By Melanie Hart and Jing Shen
The air in Beijing has been a hot topic this past year. Beijing residents are generally quite stoic about local air pollution, and willing to turn a blind eye to differences between the grey air they see outside and the “blue sky days” the local government is reporting.
Last fall, however, the situation reached a breaking point. Beijing was hit with two waves of unusually severe pollution that grounded planes at China’s national airport. But the local government, instead of acknowledging the severity, claimed the city was only experiencing “minor” pollution.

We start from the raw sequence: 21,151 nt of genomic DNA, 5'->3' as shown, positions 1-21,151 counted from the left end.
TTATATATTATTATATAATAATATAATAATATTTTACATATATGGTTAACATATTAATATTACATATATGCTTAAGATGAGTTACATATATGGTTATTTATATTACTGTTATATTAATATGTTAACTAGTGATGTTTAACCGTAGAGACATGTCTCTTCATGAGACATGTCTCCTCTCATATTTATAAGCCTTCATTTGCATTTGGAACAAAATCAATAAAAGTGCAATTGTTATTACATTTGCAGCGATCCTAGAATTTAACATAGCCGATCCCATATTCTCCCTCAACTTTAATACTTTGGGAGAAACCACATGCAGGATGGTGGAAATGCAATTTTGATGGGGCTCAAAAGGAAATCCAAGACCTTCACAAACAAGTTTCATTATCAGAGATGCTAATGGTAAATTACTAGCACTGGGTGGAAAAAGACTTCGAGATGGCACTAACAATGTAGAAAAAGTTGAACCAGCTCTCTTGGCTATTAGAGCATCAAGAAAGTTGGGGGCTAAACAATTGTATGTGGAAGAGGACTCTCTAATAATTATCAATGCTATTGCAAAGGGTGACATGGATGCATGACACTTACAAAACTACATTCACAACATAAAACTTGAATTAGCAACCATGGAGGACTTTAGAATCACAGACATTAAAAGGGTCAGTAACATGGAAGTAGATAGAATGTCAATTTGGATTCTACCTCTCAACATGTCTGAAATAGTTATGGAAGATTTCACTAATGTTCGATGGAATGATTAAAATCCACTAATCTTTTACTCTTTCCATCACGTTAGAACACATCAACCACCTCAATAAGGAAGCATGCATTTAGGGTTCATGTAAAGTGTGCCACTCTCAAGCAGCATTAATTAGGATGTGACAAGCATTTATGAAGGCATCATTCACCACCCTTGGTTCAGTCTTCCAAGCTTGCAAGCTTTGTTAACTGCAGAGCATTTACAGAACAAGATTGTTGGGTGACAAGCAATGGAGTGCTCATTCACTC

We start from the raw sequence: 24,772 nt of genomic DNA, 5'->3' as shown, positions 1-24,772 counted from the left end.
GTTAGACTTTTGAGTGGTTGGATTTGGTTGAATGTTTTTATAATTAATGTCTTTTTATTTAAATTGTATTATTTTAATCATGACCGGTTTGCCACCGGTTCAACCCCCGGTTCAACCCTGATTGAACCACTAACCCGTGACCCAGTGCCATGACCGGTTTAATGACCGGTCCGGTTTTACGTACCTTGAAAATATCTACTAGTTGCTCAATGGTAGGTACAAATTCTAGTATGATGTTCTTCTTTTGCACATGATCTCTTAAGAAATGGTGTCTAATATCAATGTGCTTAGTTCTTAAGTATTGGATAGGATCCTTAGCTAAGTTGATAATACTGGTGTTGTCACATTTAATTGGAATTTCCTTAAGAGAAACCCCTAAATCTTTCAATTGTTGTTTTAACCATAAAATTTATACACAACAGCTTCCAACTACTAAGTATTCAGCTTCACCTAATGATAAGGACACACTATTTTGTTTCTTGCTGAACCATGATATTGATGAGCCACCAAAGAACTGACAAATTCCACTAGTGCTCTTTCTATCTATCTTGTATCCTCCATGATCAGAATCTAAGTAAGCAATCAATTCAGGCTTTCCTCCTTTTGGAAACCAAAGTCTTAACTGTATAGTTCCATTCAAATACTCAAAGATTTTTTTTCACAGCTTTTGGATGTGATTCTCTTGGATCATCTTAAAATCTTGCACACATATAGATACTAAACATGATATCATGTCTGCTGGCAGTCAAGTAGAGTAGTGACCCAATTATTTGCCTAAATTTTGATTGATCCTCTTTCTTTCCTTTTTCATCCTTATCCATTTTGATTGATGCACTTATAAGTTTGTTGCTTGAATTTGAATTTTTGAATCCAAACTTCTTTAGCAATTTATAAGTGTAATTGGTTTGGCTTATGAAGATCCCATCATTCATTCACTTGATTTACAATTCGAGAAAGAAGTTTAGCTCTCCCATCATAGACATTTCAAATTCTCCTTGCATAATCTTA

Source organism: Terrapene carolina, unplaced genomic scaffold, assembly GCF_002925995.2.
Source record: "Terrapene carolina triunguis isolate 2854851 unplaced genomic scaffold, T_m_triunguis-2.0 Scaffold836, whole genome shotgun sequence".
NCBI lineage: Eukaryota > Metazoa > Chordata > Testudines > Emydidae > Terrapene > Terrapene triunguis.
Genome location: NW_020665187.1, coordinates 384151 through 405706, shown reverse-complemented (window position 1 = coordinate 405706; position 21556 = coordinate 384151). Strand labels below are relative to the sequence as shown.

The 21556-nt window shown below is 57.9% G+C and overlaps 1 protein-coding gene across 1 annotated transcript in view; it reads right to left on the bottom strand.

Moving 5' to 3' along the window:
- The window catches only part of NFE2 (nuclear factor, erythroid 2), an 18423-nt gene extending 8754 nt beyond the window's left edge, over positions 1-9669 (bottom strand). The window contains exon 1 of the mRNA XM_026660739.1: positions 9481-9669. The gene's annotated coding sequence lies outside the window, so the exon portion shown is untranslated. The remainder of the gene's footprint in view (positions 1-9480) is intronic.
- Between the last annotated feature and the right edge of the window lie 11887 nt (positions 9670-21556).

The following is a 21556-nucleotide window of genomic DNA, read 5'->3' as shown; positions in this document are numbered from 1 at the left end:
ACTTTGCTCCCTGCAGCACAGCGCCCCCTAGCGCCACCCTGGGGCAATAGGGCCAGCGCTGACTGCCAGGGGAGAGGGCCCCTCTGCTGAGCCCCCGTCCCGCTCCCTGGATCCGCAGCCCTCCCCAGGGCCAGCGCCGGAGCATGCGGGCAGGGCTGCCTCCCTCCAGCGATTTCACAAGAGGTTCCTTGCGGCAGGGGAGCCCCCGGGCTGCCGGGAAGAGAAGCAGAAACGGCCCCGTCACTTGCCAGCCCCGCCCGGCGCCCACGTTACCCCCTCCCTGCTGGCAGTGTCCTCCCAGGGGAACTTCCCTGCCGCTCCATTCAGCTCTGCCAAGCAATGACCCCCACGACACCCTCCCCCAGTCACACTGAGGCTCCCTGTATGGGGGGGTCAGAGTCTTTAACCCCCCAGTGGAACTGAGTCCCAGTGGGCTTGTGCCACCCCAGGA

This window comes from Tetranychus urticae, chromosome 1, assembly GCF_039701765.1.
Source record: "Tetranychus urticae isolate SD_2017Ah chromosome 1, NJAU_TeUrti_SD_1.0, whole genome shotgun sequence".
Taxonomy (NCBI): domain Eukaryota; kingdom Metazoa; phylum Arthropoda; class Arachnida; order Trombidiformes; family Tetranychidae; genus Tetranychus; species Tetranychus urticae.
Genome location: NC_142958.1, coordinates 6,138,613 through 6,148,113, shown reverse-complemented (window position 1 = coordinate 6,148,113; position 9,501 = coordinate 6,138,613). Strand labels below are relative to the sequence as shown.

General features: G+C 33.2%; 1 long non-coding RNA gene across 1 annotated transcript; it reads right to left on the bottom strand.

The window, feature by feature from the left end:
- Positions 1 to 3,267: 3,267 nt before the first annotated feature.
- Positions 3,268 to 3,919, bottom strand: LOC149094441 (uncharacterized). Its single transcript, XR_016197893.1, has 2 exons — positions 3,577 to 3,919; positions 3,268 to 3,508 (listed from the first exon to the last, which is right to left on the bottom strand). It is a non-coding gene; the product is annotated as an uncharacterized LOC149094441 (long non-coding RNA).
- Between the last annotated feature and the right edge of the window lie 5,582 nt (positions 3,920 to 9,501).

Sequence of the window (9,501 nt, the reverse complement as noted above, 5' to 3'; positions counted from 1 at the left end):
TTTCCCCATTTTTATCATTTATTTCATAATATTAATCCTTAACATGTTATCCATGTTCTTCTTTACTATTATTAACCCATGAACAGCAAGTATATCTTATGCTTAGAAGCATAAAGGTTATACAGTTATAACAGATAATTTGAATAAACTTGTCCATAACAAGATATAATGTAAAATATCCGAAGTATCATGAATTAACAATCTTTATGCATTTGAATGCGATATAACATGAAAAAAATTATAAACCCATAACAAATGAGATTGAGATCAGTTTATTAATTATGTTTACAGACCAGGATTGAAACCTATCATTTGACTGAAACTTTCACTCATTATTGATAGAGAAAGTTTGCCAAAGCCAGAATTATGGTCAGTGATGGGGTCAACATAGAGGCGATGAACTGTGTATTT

Local people could see with their own eyes that was not the case. They could also see the data. The Beijing government’s statistics were only tracking air particles down to the 10 micron (micrometer) level. That left the more dangerous, smaller particles (2.5 microns in diameter and below) out of their statistics. In this case, the U.S. Embassy in Beijing was providing its own air quality reports that included the more dangerous PM 2.5 particles. Beijing residents compared the two reports, declared the local government reports invalid, and demanded a new monitoring system.
Those demands seem to be working. The Chinese ...